Let them know that you’ll exercise, train, and watch the dog–redirecting him to appropriate toys and chews so that he doesn’t think that the house is his chew toy.
You can let them know that you’ve researched the cost of rescued dogs, which are usually less expensive than dogs from breeders.
Rescued dogs often come neutered, ,microchipped, and vaccinated. Some even have had training and socialization.
There’s not enough time for a dog!
Most families are pretty active. Parents may already feel overwhelmed with working, chores, and taking care of a family.
How to respond
Let them know that you will take responsibility for much of the dog’s care.
That you will be very responsible. And that you’ll use your time very efficiently and also help around the house.
You’ll lose interest and stop taking care of the dog
It often happens that the dog’s a novelty. It’s fun and exciting in the beginning.
But the reality of taking responsibility for a dog may become tiresome, your parents may say.
How to respond
Tell them that won’t happen. Give examples of how you follow through with your commitments.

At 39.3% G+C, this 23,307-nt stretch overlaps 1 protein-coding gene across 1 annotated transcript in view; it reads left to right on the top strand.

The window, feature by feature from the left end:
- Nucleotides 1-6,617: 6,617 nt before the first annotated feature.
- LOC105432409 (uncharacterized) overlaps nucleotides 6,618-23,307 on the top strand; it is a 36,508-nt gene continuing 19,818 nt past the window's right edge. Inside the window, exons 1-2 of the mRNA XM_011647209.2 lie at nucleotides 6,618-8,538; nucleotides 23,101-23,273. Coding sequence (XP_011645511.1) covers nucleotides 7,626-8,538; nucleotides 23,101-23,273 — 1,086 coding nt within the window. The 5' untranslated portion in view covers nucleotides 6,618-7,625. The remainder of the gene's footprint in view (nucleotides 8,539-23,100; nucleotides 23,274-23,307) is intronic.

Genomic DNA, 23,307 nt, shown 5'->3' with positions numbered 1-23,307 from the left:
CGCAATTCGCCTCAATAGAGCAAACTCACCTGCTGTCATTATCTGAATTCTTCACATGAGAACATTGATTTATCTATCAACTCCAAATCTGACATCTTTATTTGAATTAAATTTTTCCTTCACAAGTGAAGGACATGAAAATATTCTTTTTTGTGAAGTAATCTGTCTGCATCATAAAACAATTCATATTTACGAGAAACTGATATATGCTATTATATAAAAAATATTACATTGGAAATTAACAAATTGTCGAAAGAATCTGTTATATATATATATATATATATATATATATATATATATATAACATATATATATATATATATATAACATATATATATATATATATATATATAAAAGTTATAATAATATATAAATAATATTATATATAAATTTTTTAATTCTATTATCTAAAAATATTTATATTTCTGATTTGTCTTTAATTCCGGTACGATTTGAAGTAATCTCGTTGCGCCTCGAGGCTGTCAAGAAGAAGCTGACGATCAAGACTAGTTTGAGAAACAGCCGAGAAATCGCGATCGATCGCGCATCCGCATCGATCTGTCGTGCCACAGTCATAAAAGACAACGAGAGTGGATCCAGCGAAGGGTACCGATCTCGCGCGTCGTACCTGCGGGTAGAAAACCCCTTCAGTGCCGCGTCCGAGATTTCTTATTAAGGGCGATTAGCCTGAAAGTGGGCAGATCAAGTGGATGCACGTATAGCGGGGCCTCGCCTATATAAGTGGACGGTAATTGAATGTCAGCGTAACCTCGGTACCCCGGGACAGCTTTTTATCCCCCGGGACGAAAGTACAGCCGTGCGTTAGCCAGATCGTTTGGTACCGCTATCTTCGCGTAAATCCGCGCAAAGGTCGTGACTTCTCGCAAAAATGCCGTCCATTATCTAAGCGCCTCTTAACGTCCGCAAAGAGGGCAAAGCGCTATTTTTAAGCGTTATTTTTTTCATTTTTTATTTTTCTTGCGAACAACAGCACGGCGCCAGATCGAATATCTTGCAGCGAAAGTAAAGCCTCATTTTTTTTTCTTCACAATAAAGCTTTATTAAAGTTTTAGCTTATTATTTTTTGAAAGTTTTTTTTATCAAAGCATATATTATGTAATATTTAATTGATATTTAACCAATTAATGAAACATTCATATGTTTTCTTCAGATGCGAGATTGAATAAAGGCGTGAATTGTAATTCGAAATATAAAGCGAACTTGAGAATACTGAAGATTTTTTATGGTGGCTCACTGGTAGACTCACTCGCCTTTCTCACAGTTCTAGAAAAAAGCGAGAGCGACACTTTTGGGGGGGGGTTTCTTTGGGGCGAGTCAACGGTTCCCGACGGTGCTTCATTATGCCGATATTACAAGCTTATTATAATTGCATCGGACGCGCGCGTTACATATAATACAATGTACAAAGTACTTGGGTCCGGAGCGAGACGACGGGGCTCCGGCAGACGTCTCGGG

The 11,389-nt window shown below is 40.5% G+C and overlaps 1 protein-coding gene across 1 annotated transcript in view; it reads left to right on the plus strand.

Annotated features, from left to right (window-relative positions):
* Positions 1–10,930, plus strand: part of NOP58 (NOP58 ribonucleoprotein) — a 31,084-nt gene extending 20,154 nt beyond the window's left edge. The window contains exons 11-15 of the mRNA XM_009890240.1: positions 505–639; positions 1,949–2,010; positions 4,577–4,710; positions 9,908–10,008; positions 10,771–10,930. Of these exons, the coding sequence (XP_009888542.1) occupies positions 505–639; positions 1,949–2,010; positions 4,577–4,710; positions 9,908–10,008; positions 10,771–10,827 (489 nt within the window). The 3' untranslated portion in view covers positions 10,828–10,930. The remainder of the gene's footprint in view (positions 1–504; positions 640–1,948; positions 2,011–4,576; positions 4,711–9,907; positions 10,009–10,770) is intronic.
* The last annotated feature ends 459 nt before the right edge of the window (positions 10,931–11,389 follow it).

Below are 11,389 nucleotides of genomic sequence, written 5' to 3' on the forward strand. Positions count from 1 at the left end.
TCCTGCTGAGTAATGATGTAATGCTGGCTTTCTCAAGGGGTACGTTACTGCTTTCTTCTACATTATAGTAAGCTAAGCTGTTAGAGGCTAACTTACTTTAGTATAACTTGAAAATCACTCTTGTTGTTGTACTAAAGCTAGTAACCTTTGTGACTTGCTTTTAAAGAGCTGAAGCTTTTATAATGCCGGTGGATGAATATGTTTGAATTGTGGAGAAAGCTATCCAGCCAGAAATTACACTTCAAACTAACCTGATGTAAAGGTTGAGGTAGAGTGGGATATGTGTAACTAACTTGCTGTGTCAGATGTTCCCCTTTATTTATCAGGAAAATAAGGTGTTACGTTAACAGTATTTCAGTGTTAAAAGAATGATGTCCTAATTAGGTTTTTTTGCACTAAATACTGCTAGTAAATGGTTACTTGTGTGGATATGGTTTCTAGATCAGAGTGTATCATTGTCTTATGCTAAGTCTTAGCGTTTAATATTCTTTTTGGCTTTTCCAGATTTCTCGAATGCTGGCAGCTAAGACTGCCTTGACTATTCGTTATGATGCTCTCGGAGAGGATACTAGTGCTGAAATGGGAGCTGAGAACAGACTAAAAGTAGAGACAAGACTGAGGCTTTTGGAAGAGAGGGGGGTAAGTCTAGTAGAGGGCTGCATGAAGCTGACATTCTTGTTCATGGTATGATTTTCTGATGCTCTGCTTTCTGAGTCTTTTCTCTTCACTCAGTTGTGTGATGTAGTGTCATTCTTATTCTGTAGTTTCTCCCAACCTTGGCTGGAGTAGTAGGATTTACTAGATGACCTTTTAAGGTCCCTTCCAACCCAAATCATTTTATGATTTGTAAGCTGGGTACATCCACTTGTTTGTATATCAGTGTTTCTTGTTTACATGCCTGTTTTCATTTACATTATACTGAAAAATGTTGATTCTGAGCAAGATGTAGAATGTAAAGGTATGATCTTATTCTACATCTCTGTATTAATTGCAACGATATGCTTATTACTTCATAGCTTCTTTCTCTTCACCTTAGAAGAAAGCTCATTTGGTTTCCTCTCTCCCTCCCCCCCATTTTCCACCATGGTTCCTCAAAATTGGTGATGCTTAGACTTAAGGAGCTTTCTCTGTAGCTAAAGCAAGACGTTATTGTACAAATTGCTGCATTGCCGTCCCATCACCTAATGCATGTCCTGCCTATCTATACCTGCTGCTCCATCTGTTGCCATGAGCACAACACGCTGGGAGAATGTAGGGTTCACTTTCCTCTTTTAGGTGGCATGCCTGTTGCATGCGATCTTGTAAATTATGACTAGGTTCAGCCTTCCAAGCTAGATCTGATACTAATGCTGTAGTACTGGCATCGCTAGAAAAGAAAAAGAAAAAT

You do your chores on time, make good grades, and participate in your extracurricular activities.
Tell them how responsible you’ve been in taking care of other living beings, like your hamster. Or even your baby sister.
And show them how much you love dogs by your interactions with other dogs–like a friend’s dog, or a dog that you’ve walked or watched to “puppy sit.”
The dog will trigger allergies.
This is a tough one. If someone is really highly allergic, a dog may not be feasible. No dog is truly hypoallergenic.
Usually this doesn’t happen though.
How to respond
If your parents are afraid that this might happen, tell them that there are some breeds that generally don’t trigger allergies, such as a poodle or bichon frise.